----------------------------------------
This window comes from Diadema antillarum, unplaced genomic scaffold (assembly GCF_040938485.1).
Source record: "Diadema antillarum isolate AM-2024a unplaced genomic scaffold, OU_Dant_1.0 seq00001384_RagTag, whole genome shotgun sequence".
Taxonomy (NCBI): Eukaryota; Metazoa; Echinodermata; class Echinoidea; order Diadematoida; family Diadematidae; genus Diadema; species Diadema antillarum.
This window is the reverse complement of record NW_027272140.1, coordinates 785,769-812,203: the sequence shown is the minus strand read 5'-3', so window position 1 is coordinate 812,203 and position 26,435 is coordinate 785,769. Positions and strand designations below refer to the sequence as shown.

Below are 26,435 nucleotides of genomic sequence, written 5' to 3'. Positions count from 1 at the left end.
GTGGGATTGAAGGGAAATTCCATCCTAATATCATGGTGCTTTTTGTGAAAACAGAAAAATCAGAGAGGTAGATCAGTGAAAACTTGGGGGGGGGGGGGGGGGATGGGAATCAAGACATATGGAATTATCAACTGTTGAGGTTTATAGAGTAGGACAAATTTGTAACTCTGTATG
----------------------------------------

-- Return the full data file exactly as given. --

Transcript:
This window comes from Diadema antillarum, unplaced genomic scaffold (assembly GCF_040938485.1).
Source record: "Diadema antillarum isolate AM-2024a unplaced genomic scaffold, OU_Dant_1.0 seq00001384_RagTag, whole genome shotgun sequence".
Taxonomy (NCBI): Eukaryota; Metazoa; Echinodermata; class Echinoidea; order Diadematoida; family Diadematidae; genus Diadema; species Diadema antillarum.
This window is the reverse complement of record NW_027272140.1, coordinates 785,769-812,203: the sequence shown is the minus strand read 5'-3', so window position 1 is coordinate 812,203 and position 26,435 is coordinate 785,769. Positions and strand designations below refer to the sequence as shown.

Below are 26,435 nucleotides of genomic sequence, written 5' to 3'. Positions count from 1 at the left end.
GTGGGATTGAAGGGAAATTCCATCCTAATATCATGGTGCTTTTTGTGAAAACAGAAAAATCAGAGAGGTAGATCAGTGAAAACTTGGGGGGGGGGGGGGGGGATGGGAATCAAGACATATGGAATTATCAACTGTTGAGGTTTATAGAGTAGGACAAATTTGTAACTCTGTATG